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Comparative perioperative outcomes associated with neuraxial versus general anesthesia for simultaneous bilateral total knee arthroplasty.

TitleComparative perioperative outcomes associated with neuraxial versus general anesthesia for simultaneous bilateral total knee arthroplasty.
Publication TypeJournal Article
Year of Publication2012
AuthorsStundner O, Chiu Y-L, Sun X, Mazumdar M, Fleischut P, Poultsides L, Gerner P, Fritsch G, Memtsoudis SG
JournalReg Anesth Pain Med
Date Published2012 Nov-Dec
KeywordsAdult, Age Distribution, Aged, Anesthesia, Epidural, Anesthesia, General, Anesthesia, Spinal, Arthroplasty, Replacement, Knee, Blood Transfusion, Databases, Factual, Female, Hospital Mortality, Humans, Length of Stay, Male, Middle Aged, Multivariate Analysis, Postoperative Complications, Respiration, Artificial

BACKGROUND AND OBJECTIVES: The influence of the type of anesthesia on perioperative outcomes after bilateral total knee arthroplasty (BTKA) remains unknown. Therefore, we examined a large sample of BTKA recipients, hypothesizing that neuraxial anesthesia would favorably impact on outcomes.

METHODS: We identified patient entries indicating elective BTKA between 2006 and 2010 in a national database; subgrouped them by type of anesthesia: general (G), neuraxial (N), or combined neuraxial-general (NG); and analyzed differences in demographics and perioperative outcomes.

RESULTS: Of 15,687 identified procedures, 6.8% (n = 1066) were performed under N, 80.1% (n = 12,567) under G, and 13.1% (n = 2054) under NG. Comparing N to G and NG, patients in group N were, on average, younger (63.9, 64.6, and 64.8 years; P = 0.030) but did not differ in overall comorbidity burden. Patients in group N required blood product transfusions significantly less frequently (28.5%, 44.7%, 38.0%; P < 0.0001). In-hospital mortality, 30-day mortality, and complication rates tended to be lower in group N, without reaching statistical significance. After adjusting for covariates, N and NG were associated with 16.0% and 6.0% reduction in major complications compared with G, but only the reduced odds for the requirement of blood transfusions associated with N reached statistical significance (N vs G: odds ratio, 0.52 [95% CI, 0.45-0.61], P < 0.0001; NG vs G: odds ratio, 0.77 [95% CI, 0.69-0.86], P < 0.0001).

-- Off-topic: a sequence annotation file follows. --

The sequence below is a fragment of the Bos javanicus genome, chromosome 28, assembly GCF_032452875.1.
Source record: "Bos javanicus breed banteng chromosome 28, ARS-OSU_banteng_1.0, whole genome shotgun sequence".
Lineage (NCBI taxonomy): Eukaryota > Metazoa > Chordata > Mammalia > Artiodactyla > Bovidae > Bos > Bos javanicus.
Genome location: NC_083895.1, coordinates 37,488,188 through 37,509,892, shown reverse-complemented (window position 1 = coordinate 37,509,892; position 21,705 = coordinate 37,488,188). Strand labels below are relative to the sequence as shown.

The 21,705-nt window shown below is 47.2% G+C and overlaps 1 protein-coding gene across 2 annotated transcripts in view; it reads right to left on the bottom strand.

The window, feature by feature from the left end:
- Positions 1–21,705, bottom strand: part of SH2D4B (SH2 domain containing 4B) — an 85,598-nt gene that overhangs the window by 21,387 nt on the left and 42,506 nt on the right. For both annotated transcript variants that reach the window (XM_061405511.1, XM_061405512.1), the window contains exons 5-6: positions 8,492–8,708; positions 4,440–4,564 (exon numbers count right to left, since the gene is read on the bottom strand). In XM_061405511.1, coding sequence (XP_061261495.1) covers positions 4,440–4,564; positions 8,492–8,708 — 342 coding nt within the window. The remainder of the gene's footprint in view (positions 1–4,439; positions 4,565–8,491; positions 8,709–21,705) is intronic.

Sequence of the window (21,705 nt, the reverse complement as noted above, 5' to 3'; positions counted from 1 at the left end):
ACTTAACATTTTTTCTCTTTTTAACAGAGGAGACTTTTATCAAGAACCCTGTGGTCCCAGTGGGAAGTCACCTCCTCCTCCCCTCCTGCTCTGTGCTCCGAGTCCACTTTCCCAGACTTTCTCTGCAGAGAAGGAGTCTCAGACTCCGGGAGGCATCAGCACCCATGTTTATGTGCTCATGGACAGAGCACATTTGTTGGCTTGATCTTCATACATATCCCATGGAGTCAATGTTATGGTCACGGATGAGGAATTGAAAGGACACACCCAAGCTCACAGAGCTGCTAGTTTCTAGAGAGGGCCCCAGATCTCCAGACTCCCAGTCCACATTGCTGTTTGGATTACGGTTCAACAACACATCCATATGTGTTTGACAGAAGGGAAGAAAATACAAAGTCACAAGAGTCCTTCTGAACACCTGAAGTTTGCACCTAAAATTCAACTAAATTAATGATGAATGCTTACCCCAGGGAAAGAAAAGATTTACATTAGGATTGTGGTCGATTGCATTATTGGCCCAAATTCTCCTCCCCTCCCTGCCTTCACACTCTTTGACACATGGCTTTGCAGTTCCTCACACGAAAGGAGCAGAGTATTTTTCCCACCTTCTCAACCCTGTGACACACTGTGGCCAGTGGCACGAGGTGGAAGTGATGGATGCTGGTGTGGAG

CONCLUSIONS: Neuraxial anesthesia for BTKA is associated with significantly lower rates of blood transfusions and, by trend, decreased morbidity. Although by itself the effect may be limited, N might be used within a multimodal approach to reduce complications after BTKA.

Alternate JournalReg Anesth Pain Med
PubMed ID23080348
PubMed Central IDPMC3653590
Grant ListU18 HSO16-75 / / PHS HHS / United States
UL1 RR024996 / RR / NCRR NIH HHS / United States
UL1-RR024996 / RR / NCRR NIH HHS / United States